Chris Bailey

Setting up a development environment on Windows 10

Typically, when I write code I target and use a UNIX-like environment; but when I'm not actively writing any code I want to use Windows to get the most out of my machine for leisure (games, non-kneecapped Amazon Prime / Netflix).

In other cases, my computing device when I'm not using my workstation has a sub-par experience on Linux. I frequently use various models of Microsoft Surface Pro because the 2-in-one functionality is great for consuming media on the go; but the Linux experience simply has too many caveats to be worth it in my opinion.

None of this is Linux's fault of course—but the problem is that it still means using Linux as a desktop OS in 2019 is too troublesome.

Approaches I have tried

I'll briefly enumerate all of the approaches I've tried to minimize the friction such a setup entails:

Of all the tried approaches, the Windows Subsystem for Linux (WSL) one was definitely the best. If you don't know what that is, you should probably search for it, but in short: it was similar to Cygwin in that it gives you a UNIX-like CLI on Windows, but it worked by intercepting and translating Linux syscalls to NT syscalls in real time, providing a real Linux userspace!

This was pretty frictionless, but performance wasn't the best (primarily because of Windows Defender and NTFS filesystem performance apparently), but it was good enough for most things. There were some issues because of the lack of a real Linux kernel though (no Docker, no rootfs, appimages didn't work correctly) but you could typically work around them.

While Windows Subsystem for Linux is pretty decent on its own, Microsoft decided to up their game by providing an alternative implementation of WSL: instead of translating syscalls, they would do the following:

  1. Run a real Linux kernel alongside Windows in Hyper-V
  2. Perform some NT-layer black magic to create super lightweight VMs with some Windows-interoperability related extensions
  3. Name it Windows Subsystem for Linux 2 and profit 💰💰💰

Before carrying on, there are two main things to note however:

  1. Windows Subsystem for Linux 2 (hereon WSL2) requires Hyper-V which means your Windows 10 version will need to support it, and at the time of writing this makes a machine using WSL2 incompatible with Virtualbox or VMware software.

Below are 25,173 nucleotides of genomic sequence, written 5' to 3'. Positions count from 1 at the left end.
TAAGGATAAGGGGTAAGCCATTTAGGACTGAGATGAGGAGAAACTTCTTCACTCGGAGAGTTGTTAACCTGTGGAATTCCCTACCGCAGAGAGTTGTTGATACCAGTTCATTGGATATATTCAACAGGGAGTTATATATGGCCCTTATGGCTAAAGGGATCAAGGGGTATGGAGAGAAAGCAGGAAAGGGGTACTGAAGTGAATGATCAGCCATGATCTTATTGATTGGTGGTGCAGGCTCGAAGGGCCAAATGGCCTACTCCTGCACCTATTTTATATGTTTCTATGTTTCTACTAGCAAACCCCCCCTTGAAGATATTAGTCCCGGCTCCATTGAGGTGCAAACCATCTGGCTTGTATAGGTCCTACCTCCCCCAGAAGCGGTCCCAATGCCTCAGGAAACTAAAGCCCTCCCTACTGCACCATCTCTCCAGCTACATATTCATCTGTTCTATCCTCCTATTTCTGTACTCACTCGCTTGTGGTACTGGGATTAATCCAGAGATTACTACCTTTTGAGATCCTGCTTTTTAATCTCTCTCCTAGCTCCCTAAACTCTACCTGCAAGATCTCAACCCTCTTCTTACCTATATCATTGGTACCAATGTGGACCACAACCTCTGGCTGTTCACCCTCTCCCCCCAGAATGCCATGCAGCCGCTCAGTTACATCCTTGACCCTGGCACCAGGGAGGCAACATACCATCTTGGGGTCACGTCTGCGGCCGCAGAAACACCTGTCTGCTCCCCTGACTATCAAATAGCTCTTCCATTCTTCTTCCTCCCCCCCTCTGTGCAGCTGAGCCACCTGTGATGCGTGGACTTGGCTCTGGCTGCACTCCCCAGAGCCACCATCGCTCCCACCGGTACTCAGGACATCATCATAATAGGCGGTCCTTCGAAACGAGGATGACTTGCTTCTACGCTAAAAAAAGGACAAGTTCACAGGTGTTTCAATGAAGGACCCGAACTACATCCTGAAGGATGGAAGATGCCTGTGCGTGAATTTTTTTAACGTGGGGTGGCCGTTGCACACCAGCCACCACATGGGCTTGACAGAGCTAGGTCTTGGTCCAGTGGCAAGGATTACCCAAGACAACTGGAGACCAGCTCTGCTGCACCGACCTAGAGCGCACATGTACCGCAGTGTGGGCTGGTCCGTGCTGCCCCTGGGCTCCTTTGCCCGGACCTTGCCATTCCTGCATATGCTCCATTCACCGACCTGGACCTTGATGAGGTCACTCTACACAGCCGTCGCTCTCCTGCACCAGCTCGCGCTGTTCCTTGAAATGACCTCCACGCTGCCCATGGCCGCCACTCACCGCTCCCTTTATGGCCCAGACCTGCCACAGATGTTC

Setting up WSL2

  1. Go get Windows 10 build 18917 or higher. Follow these instructions to get the insider builds..
  2. In an elevated Powershell prompt (Win+X), run the following and reboot:
    Enable-WindowsOptionalFeature -Online -FeatureName VirtualMachinePlatform
    Enable-WindowsOptionalFeature -Online -FeatureName Microsoft-Windows-Subsystem-Linux
  3. Head to the Microsoft store and download a distribution of your choice. I typically go for Ubuntu, but others are available.
  4. Once your distro of choice is installed, run the following in an elevated Powershell prompt:
     wsl --set-version <DISTRO> 2 

Well done! Now you should have WSL2 running, just open up your start menu and run your distro of choice, though I also run wsl --set-default-version 2 because I have no reason to drop back into the original WSL implementation.

You can install your distro of choice via the Microsoft Store. I usually go for the latest version of Ubuntu. If you're not happy with the selection of distributions on the store you can actually use your own rather painlessly with WSL2 (though I wouldn't know how because Ubuntu serves me well enough).

You'll notice that when you run your distribution, it'll open in the old Windows command prompt. This actually has amazingly low input latency, but there are a few quirks you can attribute to it's age. I'll outline some alternative options I'd look into below:

Terminal Emulators

There isn't too much choice when it comes to Terminal Emulators on Windows unfortunately, every single one of them has some tradeoffs to consider: